Tuesday, May 18, 2004

Word of the day (current light reading)

So much for resolutions. I fell off the wagon pretty quickly. Instead of reading blogs, I've been dipping into a taste of old fashioned print literature. This week it's one of my patron saints, Henry David Thoreau. He gives us today's word, embedded in his salty essay "Cape Cod." I hope you enjoy this odd bit of dry wit as much as I did:

'Now I am going to ask you a question,' said the old man, 'and I don't know as you can tell me: but you are a learned man, and I never had any learning, only what I got by natur.' -- It was in vain that we reminded him that he could quote Josephus to our confusion. --'I've thought, if I ever met a learned man I should like to ask him this question. Can you tell me how Axy is spelt, and what it means? Axy,' says he; 'there's a girl over here is named Axy. Now what is it? What does it mean? Is it Scripture? I've read my Bible twenty-five years over and over, and I never came across it.'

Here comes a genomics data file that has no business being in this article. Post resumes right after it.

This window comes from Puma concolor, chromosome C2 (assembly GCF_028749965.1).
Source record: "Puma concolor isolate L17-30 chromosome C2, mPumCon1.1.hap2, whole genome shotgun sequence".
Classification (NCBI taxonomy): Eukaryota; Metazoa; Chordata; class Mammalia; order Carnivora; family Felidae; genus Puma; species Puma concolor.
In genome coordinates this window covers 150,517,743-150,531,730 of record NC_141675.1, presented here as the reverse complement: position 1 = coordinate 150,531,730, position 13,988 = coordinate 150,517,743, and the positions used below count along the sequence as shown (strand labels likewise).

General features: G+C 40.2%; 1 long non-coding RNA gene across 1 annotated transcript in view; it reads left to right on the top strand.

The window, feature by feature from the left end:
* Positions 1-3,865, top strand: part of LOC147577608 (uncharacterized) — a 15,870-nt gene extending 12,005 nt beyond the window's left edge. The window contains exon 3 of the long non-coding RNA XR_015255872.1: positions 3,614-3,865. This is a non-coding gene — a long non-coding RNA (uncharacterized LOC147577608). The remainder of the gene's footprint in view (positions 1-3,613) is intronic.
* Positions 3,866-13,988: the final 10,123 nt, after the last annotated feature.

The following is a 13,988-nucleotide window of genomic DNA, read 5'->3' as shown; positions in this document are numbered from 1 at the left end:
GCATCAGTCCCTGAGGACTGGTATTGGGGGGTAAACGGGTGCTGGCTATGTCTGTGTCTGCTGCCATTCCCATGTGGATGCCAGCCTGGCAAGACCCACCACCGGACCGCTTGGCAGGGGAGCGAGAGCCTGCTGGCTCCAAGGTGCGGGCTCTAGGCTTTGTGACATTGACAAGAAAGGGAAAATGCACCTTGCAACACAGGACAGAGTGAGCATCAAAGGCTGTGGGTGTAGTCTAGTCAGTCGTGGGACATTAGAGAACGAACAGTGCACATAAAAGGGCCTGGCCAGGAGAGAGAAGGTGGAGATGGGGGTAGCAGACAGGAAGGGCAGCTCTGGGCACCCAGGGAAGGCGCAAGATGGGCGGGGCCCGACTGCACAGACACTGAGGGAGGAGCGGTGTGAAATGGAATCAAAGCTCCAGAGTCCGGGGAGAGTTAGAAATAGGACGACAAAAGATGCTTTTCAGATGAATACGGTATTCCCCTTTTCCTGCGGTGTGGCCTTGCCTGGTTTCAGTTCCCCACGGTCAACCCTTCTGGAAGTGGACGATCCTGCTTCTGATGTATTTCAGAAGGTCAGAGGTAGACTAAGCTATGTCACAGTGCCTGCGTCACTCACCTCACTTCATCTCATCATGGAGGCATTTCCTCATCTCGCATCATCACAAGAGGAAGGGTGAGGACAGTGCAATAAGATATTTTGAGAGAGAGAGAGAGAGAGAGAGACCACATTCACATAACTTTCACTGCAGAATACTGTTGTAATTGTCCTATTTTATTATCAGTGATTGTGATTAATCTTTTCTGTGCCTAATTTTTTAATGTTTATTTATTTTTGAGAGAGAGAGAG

'Did you read it twenty-five years for this object?' I asked.

'Well, how is it spelt? Wife, how is it spelt?'

She said, 'It is in the Bible; I've seen it.'

'Well, how do you spell it?'

'I don't know. A c h, ach, s e h, seh, -- Achseh.'

'Does that spell Axy? Well, do you know what it means?' asked he, turning to me.

'No,' I replied, 'I never heard the sound before.'

'There was a schoolmaster down here once, and they asked him what it meant, and he said it had no more meaning than a bean-pole.'

I told him that I held the same opinion with the schoolmaster. I had been a schoolmaster myself, and had had strange names to deal with. I also heard of such names as Zoheth, Beriah, Amaziah, Bethuel, and Shearjashub, hereabouts.

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